COMPLETED MARCH 2016
2520 Michigan Ave, aka KATOI, is located at 17th St, in the 48216 zip code of Detroit. KATOI was Prince Concepts first real estate development project.
When purchased in 2013, it was about 1/4 of a mile past the bustle of Corktown; arguably, it is now the center of it. The property caught Philip Kafka's eye due to it's quirky pie shaped corner lot, and the stout derelict former auto garage that stood at attention on it. The building was obviously comfortable with it's solitude - a key - but had the potential to be an intriguing conversationalist. The lot was 7,500 SF, and the quasi-building was 1,300 SF. Kafka envisioned a simple and mysterious late night eatery - booths, an open kitchen, a counter. After beginning to work on the property, Kafka met the KATOI food truck owners Chef Brad Greenhill and Courtney Henriette. The vibrant flavors of Greenhill's food and Henriette's personality became a perfect pairing for this special little soon-to-be jewel box. Prince Concepts spent 1.5 years transforming the property from the derelict garage it once was into KATOI, whose accolades and cult following have solidified its presence not just in Detroit, but nationally.
Like thousands of buildings in Detroit, decades of decay and abandonment had plagued 2520 Michigan Ave. It's former self, Willies Garage, limped through the 1990's, and was finally shuttered just after the year 2000. Kafka didn't really buy a building, he bought three walls, a roof, and a little bit of dirt; components whose value were esoteric. Despite its recent history and disheveled state, the potential of the space and the quality of the KATOI food kept Prince Concepts optimistic.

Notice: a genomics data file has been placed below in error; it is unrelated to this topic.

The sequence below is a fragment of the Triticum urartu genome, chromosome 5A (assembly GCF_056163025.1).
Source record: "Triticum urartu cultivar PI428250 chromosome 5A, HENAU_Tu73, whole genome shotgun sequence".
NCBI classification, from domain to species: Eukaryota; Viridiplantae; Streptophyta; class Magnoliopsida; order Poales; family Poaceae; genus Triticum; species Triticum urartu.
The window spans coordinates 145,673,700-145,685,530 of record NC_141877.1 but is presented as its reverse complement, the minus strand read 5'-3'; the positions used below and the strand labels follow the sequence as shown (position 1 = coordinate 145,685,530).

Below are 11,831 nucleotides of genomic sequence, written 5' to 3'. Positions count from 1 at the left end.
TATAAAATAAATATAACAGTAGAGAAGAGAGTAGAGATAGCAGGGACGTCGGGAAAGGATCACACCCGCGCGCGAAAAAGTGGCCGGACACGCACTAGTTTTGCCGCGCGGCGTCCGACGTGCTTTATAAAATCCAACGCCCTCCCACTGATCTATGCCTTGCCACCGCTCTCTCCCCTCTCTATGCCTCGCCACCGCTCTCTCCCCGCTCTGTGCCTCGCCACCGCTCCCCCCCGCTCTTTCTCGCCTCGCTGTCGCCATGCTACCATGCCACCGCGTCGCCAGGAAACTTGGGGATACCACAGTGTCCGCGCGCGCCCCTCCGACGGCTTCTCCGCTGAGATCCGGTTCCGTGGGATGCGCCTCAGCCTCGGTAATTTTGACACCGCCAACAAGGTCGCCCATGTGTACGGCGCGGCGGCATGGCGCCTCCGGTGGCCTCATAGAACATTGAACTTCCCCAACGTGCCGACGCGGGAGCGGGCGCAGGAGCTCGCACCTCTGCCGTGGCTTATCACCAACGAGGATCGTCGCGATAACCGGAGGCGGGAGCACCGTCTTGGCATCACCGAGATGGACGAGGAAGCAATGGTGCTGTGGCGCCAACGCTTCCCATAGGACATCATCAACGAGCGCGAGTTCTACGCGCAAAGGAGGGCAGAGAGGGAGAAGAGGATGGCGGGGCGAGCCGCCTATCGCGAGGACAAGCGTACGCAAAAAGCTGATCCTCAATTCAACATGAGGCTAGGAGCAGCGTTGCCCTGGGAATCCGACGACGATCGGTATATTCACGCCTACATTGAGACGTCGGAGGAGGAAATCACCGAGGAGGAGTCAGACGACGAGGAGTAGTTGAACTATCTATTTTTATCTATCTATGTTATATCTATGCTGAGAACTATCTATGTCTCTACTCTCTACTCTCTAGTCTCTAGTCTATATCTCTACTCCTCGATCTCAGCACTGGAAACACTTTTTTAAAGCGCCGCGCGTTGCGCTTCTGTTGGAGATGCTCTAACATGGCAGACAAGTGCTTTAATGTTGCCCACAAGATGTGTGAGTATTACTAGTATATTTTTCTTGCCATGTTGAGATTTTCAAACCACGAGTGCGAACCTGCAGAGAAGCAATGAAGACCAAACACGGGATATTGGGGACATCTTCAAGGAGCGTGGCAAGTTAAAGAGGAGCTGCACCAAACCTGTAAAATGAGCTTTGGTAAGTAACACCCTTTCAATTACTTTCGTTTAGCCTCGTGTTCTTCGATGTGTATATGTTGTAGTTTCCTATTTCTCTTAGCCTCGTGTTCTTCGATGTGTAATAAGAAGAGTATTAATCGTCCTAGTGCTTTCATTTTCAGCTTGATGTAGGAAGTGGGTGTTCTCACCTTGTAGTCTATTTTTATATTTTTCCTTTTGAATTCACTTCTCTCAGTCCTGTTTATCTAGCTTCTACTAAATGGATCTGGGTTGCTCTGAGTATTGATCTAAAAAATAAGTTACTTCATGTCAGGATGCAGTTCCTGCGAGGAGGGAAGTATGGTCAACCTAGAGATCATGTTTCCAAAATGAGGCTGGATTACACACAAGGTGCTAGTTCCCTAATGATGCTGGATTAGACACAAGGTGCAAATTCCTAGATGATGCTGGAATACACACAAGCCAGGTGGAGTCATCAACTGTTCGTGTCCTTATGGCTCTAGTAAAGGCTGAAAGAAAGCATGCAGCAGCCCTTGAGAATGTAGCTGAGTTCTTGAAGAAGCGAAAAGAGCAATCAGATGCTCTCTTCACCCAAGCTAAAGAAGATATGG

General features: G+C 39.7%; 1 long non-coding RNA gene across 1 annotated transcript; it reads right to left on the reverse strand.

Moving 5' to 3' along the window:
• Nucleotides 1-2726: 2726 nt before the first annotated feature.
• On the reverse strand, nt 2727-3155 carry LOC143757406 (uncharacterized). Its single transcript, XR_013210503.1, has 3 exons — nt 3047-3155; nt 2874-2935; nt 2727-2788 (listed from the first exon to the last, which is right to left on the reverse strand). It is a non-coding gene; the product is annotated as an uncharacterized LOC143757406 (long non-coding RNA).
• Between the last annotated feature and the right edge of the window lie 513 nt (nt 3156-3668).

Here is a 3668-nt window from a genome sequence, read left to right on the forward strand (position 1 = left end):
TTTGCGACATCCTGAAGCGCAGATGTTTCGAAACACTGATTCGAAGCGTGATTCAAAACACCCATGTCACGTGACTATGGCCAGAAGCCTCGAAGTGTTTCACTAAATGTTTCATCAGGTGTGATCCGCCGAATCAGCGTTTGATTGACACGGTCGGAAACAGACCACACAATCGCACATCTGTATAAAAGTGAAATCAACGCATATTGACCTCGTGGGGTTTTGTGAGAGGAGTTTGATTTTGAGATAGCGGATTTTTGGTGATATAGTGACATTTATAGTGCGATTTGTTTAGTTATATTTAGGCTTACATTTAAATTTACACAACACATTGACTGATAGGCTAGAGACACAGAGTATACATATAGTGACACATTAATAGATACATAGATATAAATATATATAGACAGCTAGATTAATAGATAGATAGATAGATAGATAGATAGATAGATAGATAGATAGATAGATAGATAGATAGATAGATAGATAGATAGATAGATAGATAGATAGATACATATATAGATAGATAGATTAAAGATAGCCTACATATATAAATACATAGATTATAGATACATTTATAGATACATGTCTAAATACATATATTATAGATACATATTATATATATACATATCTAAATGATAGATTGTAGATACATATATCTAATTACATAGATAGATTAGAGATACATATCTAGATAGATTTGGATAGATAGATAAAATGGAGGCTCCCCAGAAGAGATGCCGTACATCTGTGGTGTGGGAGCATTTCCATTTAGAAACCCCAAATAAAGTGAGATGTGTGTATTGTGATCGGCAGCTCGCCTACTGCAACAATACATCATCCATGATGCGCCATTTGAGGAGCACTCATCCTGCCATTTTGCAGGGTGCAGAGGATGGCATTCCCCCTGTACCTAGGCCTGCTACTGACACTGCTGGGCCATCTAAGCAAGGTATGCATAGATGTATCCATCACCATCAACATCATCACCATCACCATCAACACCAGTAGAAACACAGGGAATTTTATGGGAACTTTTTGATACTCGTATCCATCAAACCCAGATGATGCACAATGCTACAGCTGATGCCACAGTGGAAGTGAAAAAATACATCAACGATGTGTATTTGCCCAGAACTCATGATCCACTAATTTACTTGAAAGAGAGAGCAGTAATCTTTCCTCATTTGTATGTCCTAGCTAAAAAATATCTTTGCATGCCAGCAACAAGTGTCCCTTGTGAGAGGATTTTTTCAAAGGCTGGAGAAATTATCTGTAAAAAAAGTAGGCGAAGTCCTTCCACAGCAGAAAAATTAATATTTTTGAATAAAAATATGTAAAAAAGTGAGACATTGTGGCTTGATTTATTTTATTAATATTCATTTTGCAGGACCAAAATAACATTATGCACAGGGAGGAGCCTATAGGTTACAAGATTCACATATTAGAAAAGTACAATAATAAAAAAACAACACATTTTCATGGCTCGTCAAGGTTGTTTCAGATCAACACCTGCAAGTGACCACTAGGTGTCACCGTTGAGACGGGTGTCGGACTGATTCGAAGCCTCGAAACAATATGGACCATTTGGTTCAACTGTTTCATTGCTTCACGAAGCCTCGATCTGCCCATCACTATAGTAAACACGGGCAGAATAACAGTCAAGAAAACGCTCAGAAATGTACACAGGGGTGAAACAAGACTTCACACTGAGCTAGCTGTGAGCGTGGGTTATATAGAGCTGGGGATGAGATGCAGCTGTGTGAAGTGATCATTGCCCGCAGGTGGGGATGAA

EARLY ARCHITECTURAL RENDERINGS.
Ishtiaq Rafiuddin, Architect and Philip Kafka, Developer on site.
Prince Concepts worked with architect, Ishtiaq Rafiuddin, to polish, convert, and add 700 SF of space to the existing building. The entire kitchen and bathroom are all housed in the addition to the building, while the three walls that were purchased surround the bar and dining room. An entirely new roof was placed on the building which includes four large skylights over the dining room.
Kafka and Rafiuddin poured their creative spirit and muscle into the project during warm and cold months alike. This was Rafiuddin's first project as an independent architect with his own studio, and Kafka's first project as an aspiring developer. Mistakes were made, but a lot was learned along the way. Trade secret: the current roof on the KATOI building is the third roof that had to be put on the property; again, mistakes were made. Continue...
One of Rafiuddin's first requests was the Kafka move the front door. Kafka was not happy. On his hands he had three walls and no roof on this property and Rafiuddin's first request that the measly entrance to the shell be moved. Low and behold, this move was a key to KATOI'S success as the new entrance created an axis that maximized flow and seating, and also put KATOI in a position to be able to expand their kitchen storage and refrigeration onto a portion of the unused land on the property. All refrigeration, by the way, was built inside of a shipping container and the container was then attached to the building.